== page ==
The Urban Scene: 1920-1950

What a sheer delight, to walk in the National Gallery of Art and discover these rather brilliant prints depicting urban scenes from the Jazz Age and beyond!

Martin Lewis, Building a Babylon, Tudor City, N.Y.C., 1929, etching and drypoint
Stow Wengenroth, Quiet Hour, (New York), 1947, lithograph
Robert Riggs, Germantown & Chelten, (Philadelphia), c. 1950, lithograph
John Taylor Arms, West Forty-Second Street, Night, (New York), 1922, aquatint and etching on yellow laid paper
Isac Friedlander, 3 A.M., (New York), 1934, etching
Howard Norton Cook, Looking up Broadway, 1937, lithograph
Martin Lewis, Quarter of Nine – Saturday’s Children, (New York), 1929, drypoint
Clare Leighton, Breadline, New York, 1931, wood engraving
Armin Landeck, View of New York, 1932, lithograph

National Gallery of Art

”Washington, DC—American artists of the early 20th century sought to interpret the beauty, power, and anxiety of the modern age in diverse ways. Through depictions of bustling city crowds and breathtaking metropolitan vistas, 25 black-and-white prints on view in The Urban Scene: 1920–1950 will explore the spectacle of urban modernity. Prints by recognized artists such as Louis Lozowick (1892–1973) and Reginald Marsh (1898–1954), as well as lesser-known artists including Mabel Dwight (1875–1955), Gerald Geerlings (1897–1998), Victoria Hutson Huntley (1900–1971), Martin Lewis (1881–1962), and Stow Wengenroth (1906–1978), are included in this exhibition.”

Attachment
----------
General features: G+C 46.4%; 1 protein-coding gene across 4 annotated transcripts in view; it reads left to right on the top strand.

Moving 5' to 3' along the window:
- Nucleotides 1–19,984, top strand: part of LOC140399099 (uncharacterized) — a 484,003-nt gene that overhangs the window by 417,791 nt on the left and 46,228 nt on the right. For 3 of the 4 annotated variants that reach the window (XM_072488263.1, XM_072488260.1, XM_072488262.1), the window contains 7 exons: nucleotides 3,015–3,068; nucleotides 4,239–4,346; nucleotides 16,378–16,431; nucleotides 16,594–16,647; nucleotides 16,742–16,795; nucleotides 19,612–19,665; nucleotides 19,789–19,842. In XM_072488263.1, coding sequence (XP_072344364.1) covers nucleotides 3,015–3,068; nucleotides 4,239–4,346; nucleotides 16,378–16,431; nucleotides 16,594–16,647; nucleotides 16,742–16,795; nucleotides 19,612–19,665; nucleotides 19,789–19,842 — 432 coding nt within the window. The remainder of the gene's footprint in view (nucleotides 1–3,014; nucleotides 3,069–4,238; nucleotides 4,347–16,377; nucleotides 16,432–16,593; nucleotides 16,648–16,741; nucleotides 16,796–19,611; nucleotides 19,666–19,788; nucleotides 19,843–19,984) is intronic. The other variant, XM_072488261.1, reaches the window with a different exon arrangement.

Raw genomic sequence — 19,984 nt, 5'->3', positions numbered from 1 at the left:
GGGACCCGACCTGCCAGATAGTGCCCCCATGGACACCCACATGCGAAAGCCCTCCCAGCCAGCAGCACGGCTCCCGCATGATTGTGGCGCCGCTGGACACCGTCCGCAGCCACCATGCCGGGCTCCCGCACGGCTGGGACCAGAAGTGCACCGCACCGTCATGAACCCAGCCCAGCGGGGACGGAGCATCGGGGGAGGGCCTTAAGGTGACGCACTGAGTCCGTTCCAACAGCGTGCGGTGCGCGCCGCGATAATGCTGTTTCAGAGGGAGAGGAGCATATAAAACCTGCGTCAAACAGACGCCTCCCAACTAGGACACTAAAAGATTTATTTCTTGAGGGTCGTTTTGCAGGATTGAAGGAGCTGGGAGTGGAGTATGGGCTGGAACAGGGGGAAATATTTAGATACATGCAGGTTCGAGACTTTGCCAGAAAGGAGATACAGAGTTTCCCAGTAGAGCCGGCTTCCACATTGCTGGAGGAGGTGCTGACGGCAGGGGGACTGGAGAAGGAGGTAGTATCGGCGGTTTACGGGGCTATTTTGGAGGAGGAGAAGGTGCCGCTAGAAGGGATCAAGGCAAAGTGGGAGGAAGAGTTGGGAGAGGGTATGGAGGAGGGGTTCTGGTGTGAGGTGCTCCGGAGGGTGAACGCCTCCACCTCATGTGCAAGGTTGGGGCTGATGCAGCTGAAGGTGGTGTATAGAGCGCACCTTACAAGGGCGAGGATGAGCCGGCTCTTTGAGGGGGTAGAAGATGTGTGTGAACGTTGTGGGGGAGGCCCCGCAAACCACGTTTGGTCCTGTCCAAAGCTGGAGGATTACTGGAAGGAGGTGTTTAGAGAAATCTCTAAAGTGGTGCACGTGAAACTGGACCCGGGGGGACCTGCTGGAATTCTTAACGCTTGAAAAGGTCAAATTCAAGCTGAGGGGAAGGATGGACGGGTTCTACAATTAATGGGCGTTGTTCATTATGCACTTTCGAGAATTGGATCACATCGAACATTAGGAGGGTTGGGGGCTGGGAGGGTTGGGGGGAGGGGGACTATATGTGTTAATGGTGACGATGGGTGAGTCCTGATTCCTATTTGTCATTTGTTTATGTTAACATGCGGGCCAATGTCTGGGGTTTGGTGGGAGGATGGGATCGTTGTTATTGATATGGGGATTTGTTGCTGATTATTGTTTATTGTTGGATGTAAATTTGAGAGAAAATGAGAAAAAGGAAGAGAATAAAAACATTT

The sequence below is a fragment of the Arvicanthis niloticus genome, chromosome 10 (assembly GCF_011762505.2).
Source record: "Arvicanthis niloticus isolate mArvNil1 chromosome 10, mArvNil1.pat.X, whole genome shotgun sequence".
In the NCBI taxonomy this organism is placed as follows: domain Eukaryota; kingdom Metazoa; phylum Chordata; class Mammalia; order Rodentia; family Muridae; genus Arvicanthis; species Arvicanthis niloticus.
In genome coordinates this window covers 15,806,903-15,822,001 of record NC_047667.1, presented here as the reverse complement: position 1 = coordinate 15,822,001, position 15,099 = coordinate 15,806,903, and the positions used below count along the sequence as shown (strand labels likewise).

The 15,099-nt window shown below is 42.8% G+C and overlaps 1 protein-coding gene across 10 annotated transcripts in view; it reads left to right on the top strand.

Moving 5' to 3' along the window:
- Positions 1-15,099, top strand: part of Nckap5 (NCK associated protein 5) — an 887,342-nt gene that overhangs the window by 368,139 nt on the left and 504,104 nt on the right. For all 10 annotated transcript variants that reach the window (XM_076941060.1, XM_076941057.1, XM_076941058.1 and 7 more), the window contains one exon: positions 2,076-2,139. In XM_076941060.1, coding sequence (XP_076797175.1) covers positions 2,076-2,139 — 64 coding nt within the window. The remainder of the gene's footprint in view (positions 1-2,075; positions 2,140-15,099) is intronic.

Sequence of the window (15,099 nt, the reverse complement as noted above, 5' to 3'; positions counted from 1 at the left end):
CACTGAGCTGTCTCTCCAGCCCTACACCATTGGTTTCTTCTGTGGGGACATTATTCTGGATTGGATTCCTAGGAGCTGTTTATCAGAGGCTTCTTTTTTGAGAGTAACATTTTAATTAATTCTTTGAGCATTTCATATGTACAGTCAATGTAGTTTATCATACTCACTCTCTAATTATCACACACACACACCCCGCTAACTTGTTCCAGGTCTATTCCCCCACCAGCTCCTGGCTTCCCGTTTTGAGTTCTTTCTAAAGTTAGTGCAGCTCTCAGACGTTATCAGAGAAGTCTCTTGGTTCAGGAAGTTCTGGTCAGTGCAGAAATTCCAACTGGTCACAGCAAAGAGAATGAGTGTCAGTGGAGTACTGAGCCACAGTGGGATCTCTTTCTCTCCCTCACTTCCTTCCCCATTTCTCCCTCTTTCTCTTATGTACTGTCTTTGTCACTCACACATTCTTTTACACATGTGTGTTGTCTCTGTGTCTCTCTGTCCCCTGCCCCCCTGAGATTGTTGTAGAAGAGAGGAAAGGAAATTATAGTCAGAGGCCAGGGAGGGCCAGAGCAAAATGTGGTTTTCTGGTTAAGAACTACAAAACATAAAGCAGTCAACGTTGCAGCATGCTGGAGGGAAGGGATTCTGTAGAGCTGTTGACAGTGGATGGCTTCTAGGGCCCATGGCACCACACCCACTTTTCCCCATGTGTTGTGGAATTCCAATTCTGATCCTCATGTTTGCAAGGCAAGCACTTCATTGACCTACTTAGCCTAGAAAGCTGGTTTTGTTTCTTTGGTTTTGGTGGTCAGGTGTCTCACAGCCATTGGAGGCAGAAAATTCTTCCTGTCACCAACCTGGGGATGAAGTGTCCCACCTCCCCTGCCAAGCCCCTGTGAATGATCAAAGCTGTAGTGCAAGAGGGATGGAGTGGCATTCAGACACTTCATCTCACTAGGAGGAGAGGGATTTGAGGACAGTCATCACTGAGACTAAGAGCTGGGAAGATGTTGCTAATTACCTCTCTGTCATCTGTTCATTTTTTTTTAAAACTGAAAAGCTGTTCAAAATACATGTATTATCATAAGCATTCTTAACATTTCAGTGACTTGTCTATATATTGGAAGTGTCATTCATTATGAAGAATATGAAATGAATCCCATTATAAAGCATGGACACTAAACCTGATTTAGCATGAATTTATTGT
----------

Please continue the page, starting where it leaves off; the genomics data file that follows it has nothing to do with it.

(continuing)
The Urban Scene was on view in the West Building until August 6, 2017.

April 25th, 2017

4 thoughts on “The Urban Scene: 1920-1950

  1. These are wonderful images, witnesses of their times. The style of the works done in the 30’s Remind me of the Futurism period. The starkness and desolation of the times. The bread lines. Mind boggling and heartbreaking to see this starkness and despair so present today.
    I would love to see this exhibit. Thank you for bringing these images to us.

    Liked by 1 person

    1. Yes, indeed, and that starkness is what draws me in the Futurism movement. But, I agree, it is heartbreaking to see that for every one step ahead we took two steps back and, today, we are not much further than we were back in the 30’s. For all our achievements in-between…

      Liked by 1 person

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